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COMPUTER AWARENESS

Q.4. What is meant

by memory map ?

Ans: In computer science, a memory map is a structure of data (which usually resides in
memory itself) that indicates how memory is laid out. Memory maps can have a different
meaning in different parts of the operating system.
In the boot process, a memory map is passed on from the firmware in order to instruct
an operating system kernel about memory layout. It contains the information regarding the size
of total memory, any reserved regions and may also provide other details specific to the
architecture.
In virtual memory implementations and memory management units, a memory map refers page
tables, which store the mapping between a certain process's virtual memory layout and how that
space relates to physical memory addresses.
In native debugger programs, a memory map refers to the mapping between loaded
executable/library files and memory regions. These memory maps are used to resolve memory
addresses (such as function pointers) to actual symbols.
Q.5. Explain various 8085 instruction types.
Ans: Instruction Set Classification -An instruction is a binary pattern designed
inside a icroprocessor to perform a specific function. The entire group of
instructions, called the instruction set, determines what functions the
microprocessor can perform. These instructions can be classified into the following
five functional categories: data transfer (copy) operations, arithmetic operations,
logical operations, branching operations, and machine-control operations. Data
Transfer (Copy) Operations This group of instructions copy data from a location
called a source to another location called a destination, without modifying the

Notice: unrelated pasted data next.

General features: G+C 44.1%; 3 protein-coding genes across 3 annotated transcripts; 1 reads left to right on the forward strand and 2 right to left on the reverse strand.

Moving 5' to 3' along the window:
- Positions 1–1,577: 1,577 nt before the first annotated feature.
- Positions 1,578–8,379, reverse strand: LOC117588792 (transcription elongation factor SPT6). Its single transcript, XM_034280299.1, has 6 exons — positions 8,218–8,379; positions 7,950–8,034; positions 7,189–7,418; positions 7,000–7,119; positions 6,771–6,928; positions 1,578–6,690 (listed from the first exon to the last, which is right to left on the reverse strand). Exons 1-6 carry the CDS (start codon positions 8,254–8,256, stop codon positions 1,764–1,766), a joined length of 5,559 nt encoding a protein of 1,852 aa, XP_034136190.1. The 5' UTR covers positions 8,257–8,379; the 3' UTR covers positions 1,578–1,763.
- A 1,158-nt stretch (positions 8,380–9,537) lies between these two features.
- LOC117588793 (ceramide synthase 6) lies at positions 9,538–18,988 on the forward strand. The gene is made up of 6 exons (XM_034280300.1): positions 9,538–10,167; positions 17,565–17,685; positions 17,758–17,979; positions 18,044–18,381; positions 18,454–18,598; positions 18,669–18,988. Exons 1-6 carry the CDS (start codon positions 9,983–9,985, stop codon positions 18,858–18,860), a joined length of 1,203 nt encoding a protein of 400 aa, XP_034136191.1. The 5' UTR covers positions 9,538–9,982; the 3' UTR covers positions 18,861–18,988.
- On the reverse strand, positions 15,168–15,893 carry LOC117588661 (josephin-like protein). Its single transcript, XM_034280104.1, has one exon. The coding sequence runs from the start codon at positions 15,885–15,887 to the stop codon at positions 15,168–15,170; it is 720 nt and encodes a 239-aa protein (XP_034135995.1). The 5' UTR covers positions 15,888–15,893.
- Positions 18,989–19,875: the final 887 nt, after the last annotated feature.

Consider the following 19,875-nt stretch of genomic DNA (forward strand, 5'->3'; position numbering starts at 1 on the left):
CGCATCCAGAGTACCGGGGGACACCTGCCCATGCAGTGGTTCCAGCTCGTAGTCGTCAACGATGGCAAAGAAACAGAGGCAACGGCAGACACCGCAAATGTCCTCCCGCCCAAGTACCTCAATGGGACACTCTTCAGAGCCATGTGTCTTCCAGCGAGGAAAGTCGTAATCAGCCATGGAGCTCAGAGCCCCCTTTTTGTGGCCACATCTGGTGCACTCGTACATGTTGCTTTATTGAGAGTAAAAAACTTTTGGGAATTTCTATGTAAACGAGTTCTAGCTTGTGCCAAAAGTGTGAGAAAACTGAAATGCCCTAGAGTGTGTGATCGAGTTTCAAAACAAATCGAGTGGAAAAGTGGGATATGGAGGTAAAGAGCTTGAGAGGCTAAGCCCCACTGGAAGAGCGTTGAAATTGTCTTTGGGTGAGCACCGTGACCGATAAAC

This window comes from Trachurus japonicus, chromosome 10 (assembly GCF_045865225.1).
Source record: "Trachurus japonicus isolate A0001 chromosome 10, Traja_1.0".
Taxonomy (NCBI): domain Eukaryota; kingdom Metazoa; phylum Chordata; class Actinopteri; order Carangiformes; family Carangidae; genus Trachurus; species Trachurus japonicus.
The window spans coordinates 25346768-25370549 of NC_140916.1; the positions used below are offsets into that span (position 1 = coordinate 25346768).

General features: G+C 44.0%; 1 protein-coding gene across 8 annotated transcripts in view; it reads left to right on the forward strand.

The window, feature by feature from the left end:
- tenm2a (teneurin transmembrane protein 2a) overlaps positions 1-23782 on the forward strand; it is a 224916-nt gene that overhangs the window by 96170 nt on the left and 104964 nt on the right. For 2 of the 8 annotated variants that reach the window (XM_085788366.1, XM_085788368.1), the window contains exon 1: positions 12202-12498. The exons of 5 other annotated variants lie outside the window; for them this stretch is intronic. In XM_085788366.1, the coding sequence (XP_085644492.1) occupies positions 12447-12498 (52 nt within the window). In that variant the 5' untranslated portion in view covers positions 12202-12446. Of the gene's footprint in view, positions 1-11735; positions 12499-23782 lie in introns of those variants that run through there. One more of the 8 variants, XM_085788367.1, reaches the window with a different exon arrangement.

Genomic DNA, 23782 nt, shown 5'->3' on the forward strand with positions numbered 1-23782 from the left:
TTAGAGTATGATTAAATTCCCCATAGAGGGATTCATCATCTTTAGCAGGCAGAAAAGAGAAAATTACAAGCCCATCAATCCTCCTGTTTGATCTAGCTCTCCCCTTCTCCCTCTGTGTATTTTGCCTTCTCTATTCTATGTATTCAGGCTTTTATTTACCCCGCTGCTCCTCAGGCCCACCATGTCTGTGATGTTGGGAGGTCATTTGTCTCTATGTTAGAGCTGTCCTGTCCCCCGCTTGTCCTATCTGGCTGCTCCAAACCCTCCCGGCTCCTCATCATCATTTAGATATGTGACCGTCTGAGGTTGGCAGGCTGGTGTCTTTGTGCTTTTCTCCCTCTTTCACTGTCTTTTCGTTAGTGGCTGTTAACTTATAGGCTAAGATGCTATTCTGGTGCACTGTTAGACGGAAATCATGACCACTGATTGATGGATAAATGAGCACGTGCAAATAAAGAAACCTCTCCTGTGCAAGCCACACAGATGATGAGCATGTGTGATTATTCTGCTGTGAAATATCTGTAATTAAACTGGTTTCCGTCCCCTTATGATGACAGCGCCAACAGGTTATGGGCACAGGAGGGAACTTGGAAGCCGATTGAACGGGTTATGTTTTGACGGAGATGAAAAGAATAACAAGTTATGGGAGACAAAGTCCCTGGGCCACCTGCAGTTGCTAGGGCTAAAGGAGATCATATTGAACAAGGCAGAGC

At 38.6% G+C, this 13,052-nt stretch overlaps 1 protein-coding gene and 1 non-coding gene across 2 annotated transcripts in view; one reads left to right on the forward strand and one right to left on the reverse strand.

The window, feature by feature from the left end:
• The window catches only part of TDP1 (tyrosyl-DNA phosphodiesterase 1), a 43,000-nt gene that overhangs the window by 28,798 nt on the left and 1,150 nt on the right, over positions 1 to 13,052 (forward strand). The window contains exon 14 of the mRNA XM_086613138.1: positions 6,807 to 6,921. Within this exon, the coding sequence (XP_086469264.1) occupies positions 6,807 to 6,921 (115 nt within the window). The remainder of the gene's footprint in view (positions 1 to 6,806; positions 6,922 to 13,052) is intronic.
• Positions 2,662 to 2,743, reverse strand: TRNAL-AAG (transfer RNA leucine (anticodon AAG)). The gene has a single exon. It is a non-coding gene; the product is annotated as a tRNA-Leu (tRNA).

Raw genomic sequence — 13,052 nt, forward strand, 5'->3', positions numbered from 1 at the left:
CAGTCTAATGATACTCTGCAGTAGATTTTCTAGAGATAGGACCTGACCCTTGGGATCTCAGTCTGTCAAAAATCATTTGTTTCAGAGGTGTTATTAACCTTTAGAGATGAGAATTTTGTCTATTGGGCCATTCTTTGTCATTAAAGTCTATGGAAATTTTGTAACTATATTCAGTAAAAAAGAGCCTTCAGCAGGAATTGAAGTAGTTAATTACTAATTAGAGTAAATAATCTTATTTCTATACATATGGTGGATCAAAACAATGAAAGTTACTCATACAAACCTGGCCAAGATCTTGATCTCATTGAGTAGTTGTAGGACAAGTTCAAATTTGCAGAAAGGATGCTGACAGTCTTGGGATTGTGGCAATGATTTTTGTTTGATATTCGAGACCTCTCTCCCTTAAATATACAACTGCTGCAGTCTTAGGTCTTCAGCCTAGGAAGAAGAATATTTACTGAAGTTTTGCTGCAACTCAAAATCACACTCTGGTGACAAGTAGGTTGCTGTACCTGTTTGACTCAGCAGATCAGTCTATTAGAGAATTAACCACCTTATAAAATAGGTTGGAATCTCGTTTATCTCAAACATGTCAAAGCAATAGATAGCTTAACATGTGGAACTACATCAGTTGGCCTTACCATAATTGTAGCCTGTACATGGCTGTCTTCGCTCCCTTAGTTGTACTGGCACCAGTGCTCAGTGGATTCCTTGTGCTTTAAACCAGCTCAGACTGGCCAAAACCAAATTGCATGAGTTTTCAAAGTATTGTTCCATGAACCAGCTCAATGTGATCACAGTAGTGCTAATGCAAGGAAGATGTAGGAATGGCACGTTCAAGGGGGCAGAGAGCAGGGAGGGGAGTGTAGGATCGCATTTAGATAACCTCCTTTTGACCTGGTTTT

contents of the source. In technical manuals, the term data transfer is used for this
copying function.. The various types of data transfer (copy) are listed below
together with examples of each type: Types Examples
1. Between Registers. 1. Copy the contents of the register B into register D. 2.
Specific data byte to a register or a memory location.
2. Load register B with the data byte 32H.
3. Between a memory location and aregister.
3. From a memory location 2000H to register
B.
4. Between an I/O device and the accumulator.
4.From an input keyboard to the accumulator.
Arithmetic Operations
These instructions perform arithmetic operations such as addition, subtraction,
increment, and decrement.
Addition - Any 8-bit number, or the contents of a register or the contents of a
memory location can be added to the contents of the accumulator and the sum is
stored in the accumulator. No two other 8-bit registers can be added directly (e.g.,
the contents of register B cannot be added directly to the contents of the register
C). The instruction DAD is an exception; it adds 16-bit data directly in register pairs.
Subtraction - Any 8-bit number, or the contents of a register, or the contents of a
memory location can be subtracted from the contents of the accumulator and the
results stored in the accumulator. The subtraction is performed in 2's compliment,
and the results if negative, are expressed in 2's complement. No two other registers
can be subtracted directly.

Increment/Decrement - The 8-bit contents of a register or a memory location can be


incremented or decrement by 1. Similarly, the 16-bit contents of a register pair
(such as BC) can be incremented or decrement by 1. These increment and
decrement operations differ from addition and subtraction in an important way; i.e.,
they can be performed in any one of the registers or in a memory location. Logical
Operations These instructions perform various logical operations with the contents
of the accumulator.

Q.6. Discuss the architecture of 8085.


Ans: Control Unit -Generates signals within uP to carry out the instruction, which
has been decoded. In reality causes certain connections between blocks of the uP to
be opened or closed, so that data goes where it is required, and so that ALU
operations occur.
Arithmetic Logic Unit-The ALU performs the actual numerical and logic operation
such as add, subtract, AND, OR, etc. Uses data from memory and from
Accumulator to perform arithmetic. Always stores result of operation in accumulator.
Registers -The 8085/8080A-programming model includes six registers, one
accumulator, and one flag register, as shown in Figure. In addition, it has two 16-bit
registers: the stack pointer and the program counter. They are described briefly as
follows. The 8085/8080A has six general-purpose registers to store 8-bit data; these
are identified as B,C,D,E,H, and L as shown in the figure. They can be combined as